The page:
Boycott Hollywood reports that things have changed in the Justice League:

AOL Time Warner, via its subsidiary D.C. Comics, has issued a comic book called ‘Justice League of America.’ The thing has a less than comical, eerily familiar plot.

Somehow the villain, Lex Luthor, has snagged the job of president of the United States. And President Luthor plans to pre-emptively strike a country called Qurac. Hmmm, wonder which country that̢۪s supposed to make us think of.

Superheroes, including the venerable Batman and Superman, oppose the military action.

In the comic book, Superman launches into the following Sean Penn-like oration: “We exist . . . because those with the power to stop injustice simply must. With clarity, compassion, and truth as their most powerful weapons. We can show them a better way, I know we can. Armed conflict may be an option, and I will support it . . . if the truth is clear, and the cause is just. But I will know the truth, and I will not feel ashamed or be called un-American for demanding it.”

Oh, boy.

The amusing thing is that this makes J. Jonah Jameson, General “Thunderbolt” Ross, and the other standard “superheroes are vigilantes” characters right.* Whether one’s view of war in “Quarac,” the last thing we’d want is to have superheroes come in and decide for us? Indeed, wouldn’t the way to prevent war be to, oh, I dunno, send Superman out to capture the DC universe’s Saddam Hussein? To join the UN inspectors with his mighty X-ray vision and help look for hidden WMD?

Yes, I know I’m switching from DC to Marvel. I can’t think of any comparable characters in the DC universe, although the vigilante theme was always prevalent in the Batman books.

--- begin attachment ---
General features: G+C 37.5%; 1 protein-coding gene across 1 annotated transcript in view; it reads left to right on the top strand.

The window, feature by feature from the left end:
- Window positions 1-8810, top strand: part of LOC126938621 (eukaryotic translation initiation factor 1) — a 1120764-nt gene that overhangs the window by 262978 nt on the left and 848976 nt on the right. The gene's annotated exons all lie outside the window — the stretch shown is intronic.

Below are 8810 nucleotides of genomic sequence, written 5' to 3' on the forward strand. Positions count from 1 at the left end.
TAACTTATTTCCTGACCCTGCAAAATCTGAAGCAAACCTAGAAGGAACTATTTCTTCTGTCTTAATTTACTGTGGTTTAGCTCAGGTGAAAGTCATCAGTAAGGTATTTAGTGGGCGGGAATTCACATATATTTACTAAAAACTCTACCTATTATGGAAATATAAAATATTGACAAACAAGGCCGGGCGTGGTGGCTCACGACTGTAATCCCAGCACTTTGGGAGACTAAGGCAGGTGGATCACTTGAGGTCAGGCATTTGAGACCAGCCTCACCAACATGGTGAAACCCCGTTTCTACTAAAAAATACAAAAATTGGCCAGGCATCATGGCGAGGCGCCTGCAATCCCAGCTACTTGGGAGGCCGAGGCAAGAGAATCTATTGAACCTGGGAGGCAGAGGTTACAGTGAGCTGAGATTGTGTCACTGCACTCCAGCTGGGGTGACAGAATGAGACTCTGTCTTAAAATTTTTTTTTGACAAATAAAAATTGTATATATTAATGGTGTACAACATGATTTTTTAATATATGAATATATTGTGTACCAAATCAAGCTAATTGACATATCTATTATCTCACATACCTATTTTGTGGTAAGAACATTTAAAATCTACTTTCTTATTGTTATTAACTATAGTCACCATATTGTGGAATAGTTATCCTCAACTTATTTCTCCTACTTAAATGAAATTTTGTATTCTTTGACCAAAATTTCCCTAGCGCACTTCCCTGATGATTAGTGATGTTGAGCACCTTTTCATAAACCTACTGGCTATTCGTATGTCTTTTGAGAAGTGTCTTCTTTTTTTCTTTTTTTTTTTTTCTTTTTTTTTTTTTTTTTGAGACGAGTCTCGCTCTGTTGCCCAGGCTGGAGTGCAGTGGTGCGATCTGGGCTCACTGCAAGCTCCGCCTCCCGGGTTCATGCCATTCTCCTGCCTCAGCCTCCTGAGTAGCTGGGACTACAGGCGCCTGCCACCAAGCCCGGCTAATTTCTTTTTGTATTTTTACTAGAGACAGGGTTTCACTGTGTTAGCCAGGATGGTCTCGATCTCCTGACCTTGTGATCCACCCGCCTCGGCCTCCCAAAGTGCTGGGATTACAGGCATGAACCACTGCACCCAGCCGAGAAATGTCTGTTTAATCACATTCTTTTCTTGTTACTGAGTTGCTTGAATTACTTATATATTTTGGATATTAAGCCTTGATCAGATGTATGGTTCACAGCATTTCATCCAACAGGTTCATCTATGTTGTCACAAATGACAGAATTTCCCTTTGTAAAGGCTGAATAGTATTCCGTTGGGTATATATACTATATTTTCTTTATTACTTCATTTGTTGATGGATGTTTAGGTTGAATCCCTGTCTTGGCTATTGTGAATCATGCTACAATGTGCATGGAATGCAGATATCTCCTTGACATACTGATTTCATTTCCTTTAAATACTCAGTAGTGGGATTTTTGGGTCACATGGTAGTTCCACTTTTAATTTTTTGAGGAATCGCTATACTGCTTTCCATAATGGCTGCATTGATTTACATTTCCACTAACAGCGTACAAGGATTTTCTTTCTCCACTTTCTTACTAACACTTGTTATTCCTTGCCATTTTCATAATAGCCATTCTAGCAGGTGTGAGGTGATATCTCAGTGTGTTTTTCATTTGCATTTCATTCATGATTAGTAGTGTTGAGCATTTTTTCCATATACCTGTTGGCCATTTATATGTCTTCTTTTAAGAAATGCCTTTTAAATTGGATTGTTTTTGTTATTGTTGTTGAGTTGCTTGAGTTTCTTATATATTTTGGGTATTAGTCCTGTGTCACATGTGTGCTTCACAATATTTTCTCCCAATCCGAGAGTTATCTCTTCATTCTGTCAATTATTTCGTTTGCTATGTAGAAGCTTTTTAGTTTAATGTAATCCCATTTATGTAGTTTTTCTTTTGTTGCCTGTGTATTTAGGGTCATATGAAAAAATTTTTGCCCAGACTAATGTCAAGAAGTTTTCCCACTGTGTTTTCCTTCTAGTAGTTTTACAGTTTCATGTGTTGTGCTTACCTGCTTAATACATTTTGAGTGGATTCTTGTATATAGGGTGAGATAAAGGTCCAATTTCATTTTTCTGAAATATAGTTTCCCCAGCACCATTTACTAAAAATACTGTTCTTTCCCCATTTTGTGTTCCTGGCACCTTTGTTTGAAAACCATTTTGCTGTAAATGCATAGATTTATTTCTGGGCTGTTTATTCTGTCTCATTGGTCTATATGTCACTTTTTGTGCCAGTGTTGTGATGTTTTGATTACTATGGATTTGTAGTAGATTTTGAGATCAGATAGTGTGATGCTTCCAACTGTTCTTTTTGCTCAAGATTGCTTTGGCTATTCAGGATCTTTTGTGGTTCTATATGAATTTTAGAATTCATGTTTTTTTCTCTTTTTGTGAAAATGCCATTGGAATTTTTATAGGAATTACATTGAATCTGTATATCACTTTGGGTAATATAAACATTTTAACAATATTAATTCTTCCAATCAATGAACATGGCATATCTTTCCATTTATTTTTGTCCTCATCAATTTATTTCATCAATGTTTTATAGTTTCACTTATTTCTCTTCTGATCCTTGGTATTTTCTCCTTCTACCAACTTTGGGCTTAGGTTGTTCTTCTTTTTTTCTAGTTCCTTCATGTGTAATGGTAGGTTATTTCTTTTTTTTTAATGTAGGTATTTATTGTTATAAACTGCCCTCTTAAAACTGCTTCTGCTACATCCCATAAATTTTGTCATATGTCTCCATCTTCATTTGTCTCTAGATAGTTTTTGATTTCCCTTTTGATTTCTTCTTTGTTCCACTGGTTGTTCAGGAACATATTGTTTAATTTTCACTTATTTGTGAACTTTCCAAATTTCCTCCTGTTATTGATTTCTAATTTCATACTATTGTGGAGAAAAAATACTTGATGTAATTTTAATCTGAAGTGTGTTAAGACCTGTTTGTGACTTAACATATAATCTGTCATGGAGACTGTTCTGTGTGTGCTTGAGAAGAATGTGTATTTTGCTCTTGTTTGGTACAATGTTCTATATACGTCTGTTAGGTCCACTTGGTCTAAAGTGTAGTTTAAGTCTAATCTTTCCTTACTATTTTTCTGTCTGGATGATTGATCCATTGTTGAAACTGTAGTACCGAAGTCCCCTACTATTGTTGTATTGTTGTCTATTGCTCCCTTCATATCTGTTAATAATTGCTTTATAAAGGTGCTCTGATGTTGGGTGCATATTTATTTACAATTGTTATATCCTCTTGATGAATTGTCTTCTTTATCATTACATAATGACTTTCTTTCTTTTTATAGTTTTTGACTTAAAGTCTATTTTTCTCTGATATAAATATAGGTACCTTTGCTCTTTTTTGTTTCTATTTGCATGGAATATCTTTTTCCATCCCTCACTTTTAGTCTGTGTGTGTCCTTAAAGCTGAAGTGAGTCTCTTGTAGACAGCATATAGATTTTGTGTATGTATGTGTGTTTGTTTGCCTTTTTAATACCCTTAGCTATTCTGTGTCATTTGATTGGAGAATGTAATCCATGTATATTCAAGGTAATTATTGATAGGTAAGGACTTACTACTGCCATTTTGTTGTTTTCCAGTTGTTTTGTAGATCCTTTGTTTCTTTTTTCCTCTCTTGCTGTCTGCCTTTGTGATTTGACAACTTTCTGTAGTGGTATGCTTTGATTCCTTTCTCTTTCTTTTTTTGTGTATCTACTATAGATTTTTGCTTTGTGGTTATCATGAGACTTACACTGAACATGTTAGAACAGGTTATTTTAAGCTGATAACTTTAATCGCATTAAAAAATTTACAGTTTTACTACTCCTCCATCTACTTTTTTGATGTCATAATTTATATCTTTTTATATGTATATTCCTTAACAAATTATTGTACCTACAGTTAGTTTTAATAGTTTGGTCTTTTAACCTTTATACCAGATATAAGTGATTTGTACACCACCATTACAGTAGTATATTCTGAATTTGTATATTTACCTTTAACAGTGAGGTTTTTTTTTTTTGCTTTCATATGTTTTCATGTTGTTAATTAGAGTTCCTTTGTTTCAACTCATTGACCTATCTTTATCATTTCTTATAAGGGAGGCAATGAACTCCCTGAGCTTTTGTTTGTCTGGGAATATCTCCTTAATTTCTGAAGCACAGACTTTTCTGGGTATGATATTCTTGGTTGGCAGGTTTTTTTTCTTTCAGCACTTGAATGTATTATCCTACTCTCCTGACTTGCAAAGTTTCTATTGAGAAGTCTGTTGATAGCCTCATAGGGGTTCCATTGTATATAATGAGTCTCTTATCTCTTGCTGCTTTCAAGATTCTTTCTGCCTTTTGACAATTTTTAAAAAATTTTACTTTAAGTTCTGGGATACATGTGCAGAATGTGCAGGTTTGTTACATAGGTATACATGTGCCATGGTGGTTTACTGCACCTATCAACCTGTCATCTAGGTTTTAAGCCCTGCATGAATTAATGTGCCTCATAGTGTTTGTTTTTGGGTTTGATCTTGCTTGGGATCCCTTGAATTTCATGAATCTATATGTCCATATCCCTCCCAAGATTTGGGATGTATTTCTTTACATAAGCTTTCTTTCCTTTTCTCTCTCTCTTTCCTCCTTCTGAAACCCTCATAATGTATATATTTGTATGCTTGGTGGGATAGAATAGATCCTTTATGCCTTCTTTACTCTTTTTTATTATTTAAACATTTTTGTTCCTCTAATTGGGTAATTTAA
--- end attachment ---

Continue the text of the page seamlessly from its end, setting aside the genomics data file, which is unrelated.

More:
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James Joyner
About James Joyner
James Joyner is Professor and Department Head of Security Studies at Marine Corps University's Command and Staff College and a nonresident senior fellow at the Scowcroft Center for Strategy and Security at the Atlantic Council. He's a former Army officer and Desert Storm vet. Views expressed here are his own. Follow James on Twitter @DrJJoyner.


  1. Kevin Drum says:

    This doesn’t affect your basic comment, but just so that everyone knows the background here, Lex Luthor has been president for a couple of years now in comic book land.

    Needless to say, Superman is not amused.

  2. James Joyner says:

    Man, how out of touch am I?

    I haven’t really read comics for the past five or six years. I know Marvel has started from scratch a couple of times but don’t know much more than that.

  3. John Lemon says:

    They made Captain America into a total wus too.

    What happened to the comic industry? Don’t they know who their marketing base are?

  4. Matthew says:

    Present-day comic book writers are, with a few exceptions, a cohort who went through high school hating Reagan and “traditional America.” It used to be that a comic anti-hero was someone who went outside the law to deal with those villains the law lacked sufficient means or the will to deal with. (Hmm, sounds like Bush removing Saddam.) Nowadays, however, the anti-heroes (and heroes, too) deny there are villains at all — we’ve seen the Chomsky-fication of comics, and it’s sad.

  5. Leroy says:

    If that is so, then I am surely glad I stopped collecting comics when the Crisis on Infinite Earths was finally shaking itself out. From the little bit that I have read about the industry lately, I suspect that the overwhelming cost of following DC and Marvel is certainly not worth the money spent.

    I know it is all fiction, but given that, if you think we have problems, try imagining living in a comic book universe. Makes our reality downright pleasant in comparison. I would really really hate to be a resident of say Gotham or even Metropolis.